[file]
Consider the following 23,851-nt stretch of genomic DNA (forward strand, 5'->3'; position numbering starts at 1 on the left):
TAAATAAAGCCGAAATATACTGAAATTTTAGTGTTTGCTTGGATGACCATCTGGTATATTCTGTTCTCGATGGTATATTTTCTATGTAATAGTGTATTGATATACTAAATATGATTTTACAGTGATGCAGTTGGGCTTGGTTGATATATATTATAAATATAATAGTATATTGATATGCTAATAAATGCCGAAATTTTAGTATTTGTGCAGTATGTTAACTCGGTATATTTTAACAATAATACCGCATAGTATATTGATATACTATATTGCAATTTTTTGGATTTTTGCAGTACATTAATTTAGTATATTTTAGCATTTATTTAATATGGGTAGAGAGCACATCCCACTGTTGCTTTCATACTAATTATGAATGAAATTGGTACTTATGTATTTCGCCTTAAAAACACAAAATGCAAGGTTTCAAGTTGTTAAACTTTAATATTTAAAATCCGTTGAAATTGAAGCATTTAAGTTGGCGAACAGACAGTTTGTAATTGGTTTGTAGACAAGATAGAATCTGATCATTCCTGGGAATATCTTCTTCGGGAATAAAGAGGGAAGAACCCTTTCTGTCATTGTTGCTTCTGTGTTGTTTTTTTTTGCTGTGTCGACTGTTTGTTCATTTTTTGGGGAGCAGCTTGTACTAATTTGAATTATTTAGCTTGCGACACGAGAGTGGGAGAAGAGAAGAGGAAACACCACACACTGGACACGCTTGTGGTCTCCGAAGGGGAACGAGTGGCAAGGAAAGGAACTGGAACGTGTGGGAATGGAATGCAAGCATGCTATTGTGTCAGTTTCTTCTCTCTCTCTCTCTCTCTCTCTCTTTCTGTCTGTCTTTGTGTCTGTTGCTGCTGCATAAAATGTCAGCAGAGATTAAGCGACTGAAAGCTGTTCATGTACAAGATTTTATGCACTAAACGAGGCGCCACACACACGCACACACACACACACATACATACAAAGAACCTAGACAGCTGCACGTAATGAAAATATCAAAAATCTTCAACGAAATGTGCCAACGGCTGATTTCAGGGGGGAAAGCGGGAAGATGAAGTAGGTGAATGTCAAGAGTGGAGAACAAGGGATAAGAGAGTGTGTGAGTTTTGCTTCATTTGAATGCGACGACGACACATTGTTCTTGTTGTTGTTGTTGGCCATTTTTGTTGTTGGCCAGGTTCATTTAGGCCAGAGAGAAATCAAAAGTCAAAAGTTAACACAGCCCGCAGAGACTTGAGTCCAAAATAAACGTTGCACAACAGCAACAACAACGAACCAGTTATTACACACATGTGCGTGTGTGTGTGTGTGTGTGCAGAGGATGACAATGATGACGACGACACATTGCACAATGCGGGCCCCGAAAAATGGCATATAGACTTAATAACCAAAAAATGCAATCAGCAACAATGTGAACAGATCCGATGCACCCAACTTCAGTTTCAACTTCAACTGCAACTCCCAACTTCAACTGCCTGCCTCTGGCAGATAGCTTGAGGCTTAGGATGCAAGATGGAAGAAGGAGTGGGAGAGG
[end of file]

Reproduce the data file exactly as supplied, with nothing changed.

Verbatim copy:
Consider the following 23,851-nt stretch of genomic DNA (forward strand, 5'->3'; position numbering starts at 1 on the left):
TAAATAAAGCCGAAATATACTGAAATTTTAGTGTTTGCTTGGATGACCATCTGGTATATTCTGTTCTCGATGGTATATTTTCTATGTAATAGTGTATTGATATACTAAATATGATTTTACAGTGATGCAGTTGGGCTTGGTTGATATATATTATAAATATAATAGTATATTGATATGCTAATAAATGCCGAAATTTTAGTATTTGTGCAGTATGTTAACTCGGTATATTTTAACAATAATACCGCATAGTATATTGATATACTATATTGCAATTTTTTGGATTTTTGCAGTACATTAATTTAGTATATTTTAGCATTTATTTAATATGGGTAGAGAGCACATCCCACTGTTGCTTTCATACTAATTATGAATGAAATTGGTACTTATGTATTTCGCCTTAAAAACACAAAATGCAAGGTTTCAAGTTGTTAAACTTTAATATTTAAAATCCGTTGAAATTGAAGCATTTAAGTTGGCGAACAGACAGTTTGTAATTGGTTTGTAGACAAGATAGAATCTGATCATTCCTGGGAATATCTTCTTCGGGAATAAAGAGGGAAGAACCCTTTCTGTCATTGTTGCTTCTGTGTTGTTTTTTTTTGCTGTGTCGACTGTTTGTTCATTTTTTGGGGAGCAGCTTGTACTAATTTGAATTATTTAGCTTGCGACACGAGAGTGGGAGAAGAGAAGAGGAAACACCACACACTGGACACGCTTGTGGTCTCCGAAGGGGAACGAGTGGCAAGGAAAGGAACTGGAACGTGTGGGAATGGAATGCAAGCATGCTATTGTGTCAGTTTCTTCTCTCTCTCTCTCTCTCTCTCTCTTTCTGTCTGTCTTTGTGTCTGTTGCTGCTGCATAAAATGTCAGCAGAGATTAAGCGACTGAAAGCTGTTCATGTACAAGATTTTATGCACTAAACGAGGCGCCACACACACGCACACACACACACACATACATACAAAGAACCTAGACAGCTGCACGTAATGAAAATATCAAAAATCTTCAACGAAATGTGCCAACGGCTGATTTCAGGGGGGAAAGCGGGAAGATGAAGTAGGTGAATGTCAAGAGTGGAGAACAAGGGATAAGAGAGTGTGTGAGTTTTGCTTCATTTGAATGCGACGACGACACATTGTTCTTGTTGTTGTTGTTGGCCATTTTTGTTGTTGGCCAGGTTCATTTAGGCCAGAGAGAAATCAAAAGTCAAAAGTTAACACAGCCCGCAGAGACTTGAGTCCAAAATAAACGTTGCACAACAGCAACAACAACGAACCAGTTATTACACACATGTGCGTGTGTGTGTGTGTGTGTGCAGAGGATGACAATGATGACGACGACACATTGCACAATGCGGGCCCCGAAAAATGGCATATAGACTTAATAACCAAAAAATGCAATCAGCAACAATGTGAACAGATCCGATGCACCCAACTTCAGTTTCAACTTCAACTGCAACTCCCAACTTCAACTGCCTGCCTCTGGCAGATAGCTTGAGGCTTAGGATGCAAGATGGAAGAAGGAGTGGGAGAGG